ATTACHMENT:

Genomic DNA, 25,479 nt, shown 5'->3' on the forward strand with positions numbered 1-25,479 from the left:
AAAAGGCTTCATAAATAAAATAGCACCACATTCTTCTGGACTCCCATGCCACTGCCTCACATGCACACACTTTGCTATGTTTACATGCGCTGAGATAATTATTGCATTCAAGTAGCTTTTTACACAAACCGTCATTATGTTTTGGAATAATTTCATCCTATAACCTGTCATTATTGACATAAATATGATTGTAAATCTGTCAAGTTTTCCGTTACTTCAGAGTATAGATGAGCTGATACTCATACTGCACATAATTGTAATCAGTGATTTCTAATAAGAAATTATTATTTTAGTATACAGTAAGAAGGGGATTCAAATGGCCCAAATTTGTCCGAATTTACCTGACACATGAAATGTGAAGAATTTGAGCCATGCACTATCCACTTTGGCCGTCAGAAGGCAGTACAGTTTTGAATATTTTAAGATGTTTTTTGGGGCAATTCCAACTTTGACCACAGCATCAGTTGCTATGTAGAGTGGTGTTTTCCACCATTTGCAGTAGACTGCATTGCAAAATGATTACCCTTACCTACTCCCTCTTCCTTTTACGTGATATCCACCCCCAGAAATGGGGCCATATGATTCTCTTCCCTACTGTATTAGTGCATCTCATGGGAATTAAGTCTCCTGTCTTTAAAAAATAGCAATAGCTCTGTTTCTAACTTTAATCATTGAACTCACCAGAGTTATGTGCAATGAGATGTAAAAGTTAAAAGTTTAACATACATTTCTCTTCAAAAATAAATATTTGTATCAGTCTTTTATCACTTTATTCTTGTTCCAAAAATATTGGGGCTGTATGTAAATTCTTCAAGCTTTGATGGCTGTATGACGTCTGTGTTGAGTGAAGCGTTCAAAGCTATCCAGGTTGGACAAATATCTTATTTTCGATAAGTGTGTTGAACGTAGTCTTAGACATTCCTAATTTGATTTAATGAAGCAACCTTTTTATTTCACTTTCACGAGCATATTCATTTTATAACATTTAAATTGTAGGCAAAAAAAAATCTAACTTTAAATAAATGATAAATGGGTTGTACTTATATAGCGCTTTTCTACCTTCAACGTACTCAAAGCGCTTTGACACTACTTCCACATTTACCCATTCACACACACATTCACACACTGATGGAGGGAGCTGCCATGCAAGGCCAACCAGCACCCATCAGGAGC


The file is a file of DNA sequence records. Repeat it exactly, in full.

Genomic DNA, 25,479 nt, shown 5'->3' on the forward strand with positions numbered 1-25,479 from the left:
AAAAGGCTTCATAAATAAAATAGCACCACATTCTTCTGGACTCCCATGCCACTGCCTCACATGCACACACTTTGCTATGTTTACATGCGCTGAGATAATTATTGCATTCAAGTAGCTTTTTACACAAACCGTCATTATGTTTTGGAATAATTTCATCCTATAACCTGTCATTATTGACATAAATATGATTGTAAATCTGTCAAGTTTTCCGTTACTTCAGAGTATAGATGAGCTGATACTCATACTGCACATAATTGTAATCAGTGATTTCTAATAAGAAATTATTATTTTAGTATACAGTAAGAAGGGGATTCAAATGGCCCAAATTTGTCCGAATTTACCTGACACATGAAATGTGAAGAATTTGAGCCATGCACTATCCACTTTGGCCGTCAGAAGGCAGTACAGTTTTGAATATTTTAAGATGTTTTTTGGGGCAATTCCAACTTTGACCACAGCATCAGTTGCTATGTAGAGTGGTGTTTTCCACCATTTGCAGTAGACTGCATTGCAAAATGATTACCCTTACCTACTCCCTCTTCCTTTTACGTGATATCCACCCCCAGAAATGGGGCCATATGATTCTCTTCCCTACTGTATTAGTGCATCTCATGGGAATTAAGTCTCCTGTCTTTAAAAAATAGCAATAGCTCTGTTTCTAACTTTAATCATTGAACTCACCAGAGTTATGTGCAATGAGATGTAAAAGTTAAAAGTTTAACATACATTTCTCTTCAAAAATAAATATTTGTATCAGTCTTTTATCACTTTATTCTTGTTCCAAAAATATTGGGGCTGTATGTAAATTCTTCAAGCTTTGATGGCTGTATGACGTCTGTGTTGAGTGAAGCGTTCAAAGCTATCCAGGTTGGACAAATATCTTATTTTCGATAAGTGTGTTGAACGTAGTCTTAGACATTCCTAATTTGATTTAATGAAGCAACCTTTTTATTTCACTTTCACGAGCATATTCATTTTATAACATTTAAATTGTAGGCAAAAAAAAATCTAACTTTAAATAAATGATAAATGGGTTGTACTTATATAGCGCTTTTCTACCTTCAACGTACTCAAAGCGCTTTGACACTACTTCCACATTTACCCATTCACACACACATTCACACACTGATGGAGGGAGCTGCCATGCAAGGCCAACCAGCACCCATCAGGAGC